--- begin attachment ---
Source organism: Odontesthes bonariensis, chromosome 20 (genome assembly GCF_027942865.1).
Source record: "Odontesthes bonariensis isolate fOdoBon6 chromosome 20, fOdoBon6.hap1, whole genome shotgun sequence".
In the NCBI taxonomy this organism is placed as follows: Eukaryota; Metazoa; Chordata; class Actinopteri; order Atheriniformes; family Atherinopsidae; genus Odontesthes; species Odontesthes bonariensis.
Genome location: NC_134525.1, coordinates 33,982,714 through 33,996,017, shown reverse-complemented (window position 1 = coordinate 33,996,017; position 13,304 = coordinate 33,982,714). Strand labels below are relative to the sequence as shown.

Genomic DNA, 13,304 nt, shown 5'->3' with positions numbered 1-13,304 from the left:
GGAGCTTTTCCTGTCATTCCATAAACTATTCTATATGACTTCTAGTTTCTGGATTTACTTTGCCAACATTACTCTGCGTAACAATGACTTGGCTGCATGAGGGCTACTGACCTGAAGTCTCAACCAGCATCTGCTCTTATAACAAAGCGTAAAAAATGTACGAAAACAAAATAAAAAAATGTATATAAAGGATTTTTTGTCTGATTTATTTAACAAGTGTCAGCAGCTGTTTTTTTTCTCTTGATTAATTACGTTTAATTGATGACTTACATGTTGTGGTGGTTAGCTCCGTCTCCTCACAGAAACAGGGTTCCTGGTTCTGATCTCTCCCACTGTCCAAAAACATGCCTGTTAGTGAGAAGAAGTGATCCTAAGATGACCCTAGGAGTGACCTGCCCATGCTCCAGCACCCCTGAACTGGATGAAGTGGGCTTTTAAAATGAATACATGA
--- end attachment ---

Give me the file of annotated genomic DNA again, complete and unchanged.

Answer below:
Source organism: Odontesthes bonariensis, chromosome 20 (genome assembly GCF_027942865.1).
Source record: "Odontesthes bonariensis isolate fOdoBon6 chromosome 20, fOdoBon6.hap1, whole genome shotgun sequence".
In the NCBI taxonomy this organism is placed as follows: Eukaryota; Metazoa; Chordata; class Actinopteri; order Atheriniformes; family Atherinopsidae; genus Odontesthes; species Odontesthes bonariensis.
Genome location: NC_134525.1, coordinates 33,982,714 through 33,996,017, shown reverse-complemented (window position 1 = coordinate 33,996,017; position 13,304 = coordinate 33,982,714). Strand labels below are relative to the sequence as shown.

Genomic DNA, 13,304 nt, shown 5'->3' with positions numbered 1-13,304 from the left:
GGAGCTTTTCCTGTCATTCCATAAACTATTCTATATGACTTCTAGTTTCTGGATTTACTTTGCCAACATTACTCTGCGTAACAATGACTTGGCTGCATGAGGGCTACTGACCTGAAGTCTCAACCAGCATCTGCTCTTATAACAAAGCGTAAAAAATGTACGAAAACAAAATAAAAAAATGTATATAAAGGATTTTTTGTCTGATTTATTTAACAAGTGTCAGCAGCTGTTTTTTTTCTCTTGATTAATTACGTTTAATTGATGACTTACATGTTGTGGTGGTTAGCTCCGTCTCCTCACAGAAACAGGGTTCCTGGTTCTGATCTCTCCCACTGTCCAAAAACATGCCTGTTAGTGAGAAGAAGTGATCCTAAGATGACCCTAGGAGTGACCTGCCCATGCTCCAGCACCCCTGAACTGGATGAAGTGGGCTTTTAAAATGAATACATGA